Part of the purpose of a greenhouse is for it to be low maintenance. Just remember that technology can increase maintenance as much as it can decrease it.

Many greenhouses will be built with trees situated outside their western-most wall. This is because the trees will provide shade during the summer when the days are long and the heat is most likely to negatively affect plant life.

However, the trees will shed their leaves during the winter, meaning that the shade will disappear, and the much-needed sunlight will be allowed in for the whole day.

Winter is Always Coming

That brings us to one of the great questions of growing any plant life: What about the cold, can you grow in a greenhouse during winter? How can anything, even in a greenhouse, survive that?

There is less light in the winter, and even when the sun does show itself heat will be scarce. As stated before, greenhouses stimulate the germination process. Most seeds simply do not germinate in the winter due the obstacles posed by the temperature.

But people still need their plants to grow during the winter. This problem has plagued humanity for our entire history, and as such there have been many innovations addressing it.

Perhaps the simplest factor in getting heat into a greenhouse is where the greenhouse is built. A greenhouse will usually have two long walls on its sides and two short walls for its front and back. When the front and back of the greenhouse face east and west respectively, it allows the greenhouse to receive the most heat throughout the day.

This is because the sun will slowly travel over the length of the greenhouse. This is especially true during the winter, when the angle of the sun will be less favorable to a greenhouse facing north and south.

Another solution to the winter chill is insulation, but not the kind of insulation one would use for a house. That would block the sunlight, and if plants need anything more than heat it is the sun.

No, much better than normal insulation is bubble wrap (Amazon link). Bubble wrap is transparent, meaning light will still pass through it, as well as being thicker and absorbing more heat than most types of glass a greenhouse will be made of. The pockets of air in the bubbles themselves will also act as “traps” for the cold, creating a web of protection for your greenhouse.

Bubble wrap to insulate a greenhouse

If one cannot get their hands on several dozen feet of bubble wrap, then there is another solution to the problem of heat in the winter: A thermal mass. This can be anything large and dense enough to hold a lot of heat.

The easiest thermal mass to make is a black-painted jug of water; the black paint will absorb heat from sunlight, which will then be stored in the water.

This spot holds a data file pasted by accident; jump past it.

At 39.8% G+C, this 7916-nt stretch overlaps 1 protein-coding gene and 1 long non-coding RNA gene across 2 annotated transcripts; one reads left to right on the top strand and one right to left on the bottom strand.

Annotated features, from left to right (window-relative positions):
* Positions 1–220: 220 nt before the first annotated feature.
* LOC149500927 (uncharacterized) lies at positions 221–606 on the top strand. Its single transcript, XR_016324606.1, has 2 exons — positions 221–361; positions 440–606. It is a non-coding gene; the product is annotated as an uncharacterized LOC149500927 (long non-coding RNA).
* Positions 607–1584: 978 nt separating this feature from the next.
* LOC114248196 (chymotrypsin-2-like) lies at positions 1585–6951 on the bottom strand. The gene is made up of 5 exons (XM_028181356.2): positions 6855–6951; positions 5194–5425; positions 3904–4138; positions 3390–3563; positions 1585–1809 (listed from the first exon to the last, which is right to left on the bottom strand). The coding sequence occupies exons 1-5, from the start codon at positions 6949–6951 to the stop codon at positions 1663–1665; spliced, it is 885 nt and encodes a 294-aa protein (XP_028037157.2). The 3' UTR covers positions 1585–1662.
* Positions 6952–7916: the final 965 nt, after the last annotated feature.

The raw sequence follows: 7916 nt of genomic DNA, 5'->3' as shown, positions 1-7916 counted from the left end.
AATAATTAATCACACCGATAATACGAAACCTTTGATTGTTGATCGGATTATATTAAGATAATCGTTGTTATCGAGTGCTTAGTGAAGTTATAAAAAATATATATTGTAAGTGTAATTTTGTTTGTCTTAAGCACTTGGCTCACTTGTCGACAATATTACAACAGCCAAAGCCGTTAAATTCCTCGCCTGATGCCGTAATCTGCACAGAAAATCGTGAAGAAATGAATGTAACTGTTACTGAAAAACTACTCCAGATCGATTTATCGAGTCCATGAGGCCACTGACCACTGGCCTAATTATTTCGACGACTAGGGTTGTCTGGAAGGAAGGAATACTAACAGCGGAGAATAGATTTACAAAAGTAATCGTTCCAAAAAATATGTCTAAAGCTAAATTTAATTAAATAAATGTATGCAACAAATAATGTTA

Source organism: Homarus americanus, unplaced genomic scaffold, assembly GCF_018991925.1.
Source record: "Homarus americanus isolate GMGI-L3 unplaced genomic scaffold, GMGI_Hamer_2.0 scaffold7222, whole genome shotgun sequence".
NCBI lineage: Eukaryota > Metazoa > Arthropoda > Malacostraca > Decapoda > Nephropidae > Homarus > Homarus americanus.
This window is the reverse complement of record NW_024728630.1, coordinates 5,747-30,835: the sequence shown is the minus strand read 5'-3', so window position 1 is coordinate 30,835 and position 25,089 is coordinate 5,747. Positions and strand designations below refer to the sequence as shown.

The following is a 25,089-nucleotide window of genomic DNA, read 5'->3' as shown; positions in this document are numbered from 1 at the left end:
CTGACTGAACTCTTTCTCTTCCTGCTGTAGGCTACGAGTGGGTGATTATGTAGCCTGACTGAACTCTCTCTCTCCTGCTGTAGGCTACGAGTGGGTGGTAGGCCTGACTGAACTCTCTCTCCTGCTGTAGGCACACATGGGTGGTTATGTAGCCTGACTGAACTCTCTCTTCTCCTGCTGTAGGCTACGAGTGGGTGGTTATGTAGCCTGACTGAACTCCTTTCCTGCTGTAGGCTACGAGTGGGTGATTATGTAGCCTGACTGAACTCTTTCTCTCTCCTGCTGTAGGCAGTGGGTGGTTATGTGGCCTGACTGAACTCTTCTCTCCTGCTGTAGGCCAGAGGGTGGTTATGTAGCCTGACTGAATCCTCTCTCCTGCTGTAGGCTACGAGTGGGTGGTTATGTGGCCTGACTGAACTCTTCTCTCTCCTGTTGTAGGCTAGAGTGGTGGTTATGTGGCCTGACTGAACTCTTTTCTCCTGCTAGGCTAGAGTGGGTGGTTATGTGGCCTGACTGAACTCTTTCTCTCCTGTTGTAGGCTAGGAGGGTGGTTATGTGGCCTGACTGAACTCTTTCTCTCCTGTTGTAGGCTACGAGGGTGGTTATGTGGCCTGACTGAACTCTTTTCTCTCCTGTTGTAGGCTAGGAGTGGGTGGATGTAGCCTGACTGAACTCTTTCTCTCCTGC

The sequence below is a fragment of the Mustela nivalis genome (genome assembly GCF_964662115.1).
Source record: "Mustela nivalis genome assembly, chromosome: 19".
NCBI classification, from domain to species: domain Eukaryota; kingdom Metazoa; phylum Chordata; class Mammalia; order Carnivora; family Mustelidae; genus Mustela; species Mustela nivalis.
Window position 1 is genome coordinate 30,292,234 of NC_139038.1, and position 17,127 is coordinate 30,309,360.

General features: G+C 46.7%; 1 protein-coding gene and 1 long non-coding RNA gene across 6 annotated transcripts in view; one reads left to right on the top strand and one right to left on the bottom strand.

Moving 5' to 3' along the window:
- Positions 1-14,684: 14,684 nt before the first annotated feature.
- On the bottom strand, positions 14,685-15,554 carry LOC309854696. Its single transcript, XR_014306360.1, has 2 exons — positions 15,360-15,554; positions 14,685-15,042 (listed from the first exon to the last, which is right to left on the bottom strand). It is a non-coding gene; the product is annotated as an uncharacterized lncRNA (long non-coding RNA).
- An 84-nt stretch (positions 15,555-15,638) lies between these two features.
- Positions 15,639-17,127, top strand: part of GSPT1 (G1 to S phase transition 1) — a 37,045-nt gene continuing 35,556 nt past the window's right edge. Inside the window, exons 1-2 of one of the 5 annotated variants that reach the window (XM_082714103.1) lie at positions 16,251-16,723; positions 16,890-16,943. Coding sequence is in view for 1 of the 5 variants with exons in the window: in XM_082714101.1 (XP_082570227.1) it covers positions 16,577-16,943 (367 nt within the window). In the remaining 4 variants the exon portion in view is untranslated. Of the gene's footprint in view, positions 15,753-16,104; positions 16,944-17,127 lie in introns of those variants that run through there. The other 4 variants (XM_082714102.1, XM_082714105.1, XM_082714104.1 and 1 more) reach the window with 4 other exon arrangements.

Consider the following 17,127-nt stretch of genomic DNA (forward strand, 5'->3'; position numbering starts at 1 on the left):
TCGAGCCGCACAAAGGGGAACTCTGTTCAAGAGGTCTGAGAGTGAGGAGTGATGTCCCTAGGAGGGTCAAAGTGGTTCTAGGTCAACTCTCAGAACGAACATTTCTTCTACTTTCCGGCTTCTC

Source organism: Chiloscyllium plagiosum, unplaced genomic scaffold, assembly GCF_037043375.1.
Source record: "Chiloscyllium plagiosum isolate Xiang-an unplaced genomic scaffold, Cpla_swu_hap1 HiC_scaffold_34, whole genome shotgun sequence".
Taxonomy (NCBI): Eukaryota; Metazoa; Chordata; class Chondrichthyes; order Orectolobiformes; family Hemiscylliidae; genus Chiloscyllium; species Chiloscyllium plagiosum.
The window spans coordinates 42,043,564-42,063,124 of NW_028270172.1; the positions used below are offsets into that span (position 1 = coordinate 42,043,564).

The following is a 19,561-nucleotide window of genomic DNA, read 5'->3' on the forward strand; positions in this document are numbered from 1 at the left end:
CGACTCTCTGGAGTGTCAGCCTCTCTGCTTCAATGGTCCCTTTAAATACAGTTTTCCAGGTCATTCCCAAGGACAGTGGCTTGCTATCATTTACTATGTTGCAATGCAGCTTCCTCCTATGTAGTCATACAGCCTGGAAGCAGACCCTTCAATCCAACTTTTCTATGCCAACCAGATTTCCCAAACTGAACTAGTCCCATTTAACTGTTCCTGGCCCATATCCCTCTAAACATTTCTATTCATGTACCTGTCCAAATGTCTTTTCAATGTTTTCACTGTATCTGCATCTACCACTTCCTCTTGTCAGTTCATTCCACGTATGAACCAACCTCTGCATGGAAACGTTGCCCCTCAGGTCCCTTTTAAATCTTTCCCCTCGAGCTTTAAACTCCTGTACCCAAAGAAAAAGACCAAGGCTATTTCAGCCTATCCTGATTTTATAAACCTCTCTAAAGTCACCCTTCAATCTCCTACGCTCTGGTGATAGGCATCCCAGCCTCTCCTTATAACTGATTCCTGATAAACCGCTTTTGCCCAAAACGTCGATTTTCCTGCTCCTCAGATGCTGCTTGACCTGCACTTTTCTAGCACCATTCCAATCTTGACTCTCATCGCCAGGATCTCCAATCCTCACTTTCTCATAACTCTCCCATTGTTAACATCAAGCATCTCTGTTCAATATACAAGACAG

When night rolls around the area around the thermal mass will cool. This will essentially “pull” the heat out of the thermal mass, turning it into a makeshift radiator.

This method of warming a greenhouse is particularly interesting, as it relies on one of the core rules of thermodynamics: Heat does not just disappear in the cold. Thermal energy is constantly trying to balance itself out.

When something warm is placed up against something cold, the heat will transfer into the cold object until both contain the same amount of heat. The greenhouse must act as a buffer against the cold. Insulation can make the transfer of heat slower, while a thermal mass will use the rules of heat to store warmth for later.

These techniques of warming a greenhouse will usually only produce a few degrees of warmth. But plants are resilient. A few degrees can mean the difference between a seed growing with sustainable germination, or the water in its system freezing.

Greenhouses Make Plants Die Slower

During the spring and summer, a greenhouse’s job is to act as a breathing mask for plants. During the fall and winter, it is a blanket. And as along as the plants inside can last till the next sunrise, it is doing its job.

It can be mind-boggling to think of how much science goes into something as seemingly simple as a greenhouse. Plant biology, thermodynamics, and meteorology all combine to determine the sustainability of a greenhouse’s ecosystem.

But with the right know-how and little intuition, all of these disciplines can easily be manipulated to turn a lifeless glass box into a life-giving haven for even the most sensitive of plant specimens.